This is a personal favorite of mine, a classic action film that leaves out the blood and gore and focuses on good old-fashioned, bloody-knuckles street fighting.
The Warriors is director Walter Hill’s adaptation of a 1965 cult novel about New York’s street gangs. He turns the story into a colorful tale of courage and heroism, a story of greatness in the gutters of New York.
The Warriors, a fearless gang repping Coney Island, is invited to a gang summit hosted by Cyrus (Roger Hill), the leader of the Riffs, the biggest gang in New York. Every gang in New York, without their guns and weapons, are at the summit, where the visionary Cyrus gives an empowering speech telling the gang members that if they work together they can overpower all the police in the city and take over.
Unfortunately, despite his dream of change, a gunshot is fired and Cyrus collapses.
At this same moment siren lights turn on, and swarms of cops show up. Panic ensues and Luther, a member of the Rogues who shot and killed Cyrus, puts the blame on the innocent Coney boys. He yells out that he saw the Warriors shoot Cyrus, and the Riffs immediately put them on the top of their hitlist.
While the leader of the Warriors gets pummeled at all angles from Cyrus’ fellow gang members and is left for dead, the rest of the Warriors meet up in an old grave- yard. Who should lead? Is the truce Cyrus discussed at the conference still relevant? How will they get back home? Their new leader, Swan (Michael Black), takes control and leads them to the train station. This is where their journey begins: they must make it back to Coney weapon-less, with every bloodthirsty gang in New York after them.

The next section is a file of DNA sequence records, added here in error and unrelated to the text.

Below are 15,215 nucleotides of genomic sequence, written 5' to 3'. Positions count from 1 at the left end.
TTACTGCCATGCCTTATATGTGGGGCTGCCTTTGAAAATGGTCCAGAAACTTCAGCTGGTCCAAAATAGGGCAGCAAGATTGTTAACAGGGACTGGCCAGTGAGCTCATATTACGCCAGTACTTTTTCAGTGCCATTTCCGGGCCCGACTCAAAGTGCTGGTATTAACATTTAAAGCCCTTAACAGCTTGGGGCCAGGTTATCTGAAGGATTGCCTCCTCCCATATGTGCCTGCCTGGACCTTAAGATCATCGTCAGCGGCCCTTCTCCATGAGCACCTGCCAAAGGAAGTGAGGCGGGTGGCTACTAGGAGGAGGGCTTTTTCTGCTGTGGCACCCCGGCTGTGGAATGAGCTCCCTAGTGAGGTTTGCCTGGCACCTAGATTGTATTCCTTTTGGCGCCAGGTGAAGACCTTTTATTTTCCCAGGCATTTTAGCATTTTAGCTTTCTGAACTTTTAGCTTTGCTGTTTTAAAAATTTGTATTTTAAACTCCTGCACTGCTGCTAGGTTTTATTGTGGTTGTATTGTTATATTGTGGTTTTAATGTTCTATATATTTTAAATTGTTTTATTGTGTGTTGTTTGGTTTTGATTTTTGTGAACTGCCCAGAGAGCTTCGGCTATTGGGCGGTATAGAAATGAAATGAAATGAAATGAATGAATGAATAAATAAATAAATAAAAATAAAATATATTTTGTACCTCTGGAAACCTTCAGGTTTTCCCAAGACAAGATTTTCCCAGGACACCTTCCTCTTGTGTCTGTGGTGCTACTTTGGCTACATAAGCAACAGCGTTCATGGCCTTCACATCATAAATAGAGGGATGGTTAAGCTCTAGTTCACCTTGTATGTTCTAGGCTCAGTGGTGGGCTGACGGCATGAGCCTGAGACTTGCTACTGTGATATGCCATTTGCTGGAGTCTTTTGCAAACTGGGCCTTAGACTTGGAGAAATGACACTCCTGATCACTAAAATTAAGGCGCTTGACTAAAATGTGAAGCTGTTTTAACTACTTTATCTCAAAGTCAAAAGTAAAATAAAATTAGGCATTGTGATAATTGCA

These aren’t your average street gangs, either. There are the rollerblading, face painting, baseball-bat-wielding Punks. There are the low-level Orphans, the seductive but rugged Lizzies, the chain-swinging Turnbull ACs, and more. The flashy and sometimes unnecessarily strange wardrobes of each gang makes The Warriors fun to watch, and adds an eerie and comic-book-like element to the film.
Due to a lack of firepower, the fight scenes are intense — gang members have to get creative and MacGyver-up weapons out of pieces of wood, or concoct Molotov cocktails. These scenes are a step up from the old Batman “Boom,” “Kapow!” ones, and are still badass despite the limited production abilities: people are thrown into oncoming trains, bats are smashed on heads, and knives are thrown.
It’s a mix of artistic settings and costumes, fast-paced action and dialogue, and a new take on the underdog story. Well, it was new back in 1979 when it came out. But don’t let that throw you off. It still has some memorable lines and makes you want to go out and join a street gang — although you wouldn’t look too gangster wearing feathers and red leather like the Warriors (although it did seem to work back then).
Drama, action, and street fights tell the tale of the lonely Coney boys with a long, perilous journey ahead of them. Will they ever make it back to the big Coney? Watch and find out.
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